Skymont Farms et al v. North et al
ORDER Setting Briefing Schedule re Jurisdiction. Signed by Magistrate Judge Susan K Lee on 12/9/11. (GRE, )
UNITED STATES DISTRICT COURT
EASTERN DISTRICT OF TENNESSEE
SKYMONT FARMS, et al.,
SUZANNE NORTH, individually and d/b/a
Summitville Crop Insurance Agency, et al.,
This action, asserting state law contract and tort claims against an insurance agency and
individual insurance agents, was removed to this Court from the Circuit Court for Grundy County,
Tennessee on July 29, 2009. Defendants’ Notice of Removal states that removal is proper pursuant
to 28 U.S.C. § 1331, as the case arises under federal question jurisdiction by virtue of the Federal
Crop Insurance Act, 7 U.S.C. § 1501 et seq. [Doc. 1 at PageID#: 2]. Plaintiffs did not file a timely
motion seeking remand. The Court, however, is under a continuing obligation to ensure it has
subject matter jurisdiction over the cases before it and can raise the issue of jurisdiction sua sponte
at any time during the pendency of a case. See Answers in Genesis of Ky., Inc. v. Creation
Ministries Intern., Ltd., 556 F.3d 459, 465 (6th Cir. 2009); see also 28 U.S.C. § 1447 (“[i]f at any
time before final judgment it appears that the district court lacks subject matter jurisdiction, the case
shall be remanded.”).
The Court has recently become aware of various cases holding that state law claims against
a private insurance company, insurance agency, or insurance agents, do not properly fall under the
Court’s federal question jurisdiction even if the subject insurance policy was issued pursuant to the
Federal Crop Insurance Act (“FCIA”). See Holman v. Laulo-Rowe Agency, 994 F.2d 666, 668-70
(9th Cir. 1993) (“a review of the FCIA and its legislative history uncovers no congressional intent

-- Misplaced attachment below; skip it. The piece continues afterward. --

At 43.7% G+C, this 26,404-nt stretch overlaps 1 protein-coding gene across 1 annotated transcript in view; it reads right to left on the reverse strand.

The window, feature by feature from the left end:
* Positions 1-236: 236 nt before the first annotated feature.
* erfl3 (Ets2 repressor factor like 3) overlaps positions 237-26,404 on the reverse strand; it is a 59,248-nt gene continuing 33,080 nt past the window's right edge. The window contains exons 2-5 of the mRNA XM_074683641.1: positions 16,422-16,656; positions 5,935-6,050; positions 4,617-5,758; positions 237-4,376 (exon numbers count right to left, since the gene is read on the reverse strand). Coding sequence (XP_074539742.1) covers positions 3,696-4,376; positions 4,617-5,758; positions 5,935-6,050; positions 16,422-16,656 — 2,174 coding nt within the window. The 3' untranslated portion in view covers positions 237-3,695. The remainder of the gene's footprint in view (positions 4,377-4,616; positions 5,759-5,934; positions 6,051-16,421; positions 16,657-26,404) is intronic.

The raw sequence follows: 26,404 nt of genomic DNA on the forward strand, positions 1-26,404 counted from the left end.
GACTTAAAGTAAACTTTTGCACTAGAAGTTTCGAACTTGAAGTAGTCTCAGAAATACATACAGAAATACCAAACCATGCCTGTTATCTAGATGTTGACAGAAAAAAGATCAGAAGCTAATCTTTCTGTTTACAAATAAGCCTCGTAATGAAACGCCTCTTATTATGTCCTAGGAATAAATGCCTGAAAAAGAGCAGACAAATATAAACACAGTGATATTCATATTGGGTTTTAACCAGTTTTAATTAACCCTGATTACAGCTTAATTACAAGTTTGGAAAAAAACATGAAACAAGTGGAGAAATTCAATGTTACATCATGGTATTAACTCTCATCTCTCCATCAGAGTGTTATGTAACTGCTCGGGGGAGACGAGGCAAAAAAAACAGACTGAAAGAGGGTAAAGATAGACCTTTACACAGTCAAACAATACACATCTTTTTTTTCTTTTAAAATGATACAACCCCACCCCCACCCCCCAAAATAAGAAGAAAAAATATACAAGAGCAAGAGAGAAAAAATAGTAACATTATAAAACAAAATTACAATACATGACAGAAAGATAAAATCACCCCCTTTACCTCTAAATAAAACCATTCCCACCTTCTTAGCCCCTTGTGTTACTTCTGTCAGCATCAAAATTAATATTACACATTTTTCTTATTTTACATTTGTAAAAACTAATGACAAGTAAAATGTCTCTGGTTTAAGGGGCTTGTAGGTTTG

that claims against insurance agents for the agents’ own errors or omissions are to be deemed to
create federal-question jurisdiction”); Bullinger v. Trebas, 245 F. Supp. 2d 1060, 1066 (D.N.D.
2003) (“neither 7 U.S.C. § 1508(j)(2) nor any other provision of the Federal Crop Insurance Act
creates a federal cause of action against a private reinsured company”); Agre v. Rain & Hail LLC,
196 F. Supp. 2d 905, 913 (D. Minn. 2002) (“The mere fact that a case touches on questions of
federal law–here crop insurance–does not alone provide this Court with subject matter jurisdiction”);
O’Neal v. CIGNA Property & Cas. Ins. Co., 878 F. Supp. 848, 850-52 (D.S.C. 1995) (claims against
the insurance agency and insurance provider were not completely preempted by the FCIA such that
they had to be filed in federal court); Horn v. Rural Community Ins. Servs., 903 F. Supp. 1502, 1506
(M.D. Ala. 1995) (“The question. . . is whether there was an intent on the part of Congress to so
pervasively regulate the field of crop insurance, that the FCIA completely preempts the field,
rendering any claim federal in nature”); see also Hyzer v. Cigna Property Cas. Ins. Co., 884 F. Supp.
1146, 1149-53 (E.D. Mich. 1995) (finding no federal question jurisdiction in case against individual
insurance agents arising under the FCIA and remanding claims to state court); Ehler v. Empire Fire
& Marine Ins. Co., No. 5-93-CV-48, 1993 WL 778122, at *1-2 (W.D. Mich. 1993) (finding no
federal question jurisdiction over case which arose under the FCIA but involved only the insurance
company and insurance agency). But cf. Owen v. Crop Hail Mgmt., 841 F. Supp. 297 (W.D. Mo.
1994) (FCIA completely preempts state law and insurance company can properly remove case to
federal court); Brown v. Crop Hail Mgmt., Inc., 813 F. Supp. 519 (S.D. Tex. 1993) (same).
If the instant case does not arise under federal question jurisdiction and if diversity
jurisdiction does not exist, then the Court does not have subject matter jurisdiction over the case.
Accordingly, the Court ORDERS the parties to brief the following question: does the Court have
subject matter jurisdiction over the claims asserted in this matter? These briefs must be filed on or
before Friday, January 6, 2012, and may be no longer than 10 pages. If a party elects to file a
responsive brief, it must be filed within 14 days of the other party’s brief and may be no longer than
10 pages. No replies will be permitted.
s/fâátÇ ^A _xx
SUSAN K. LEE
UNITED STATES MAGISTRATE JUDGE
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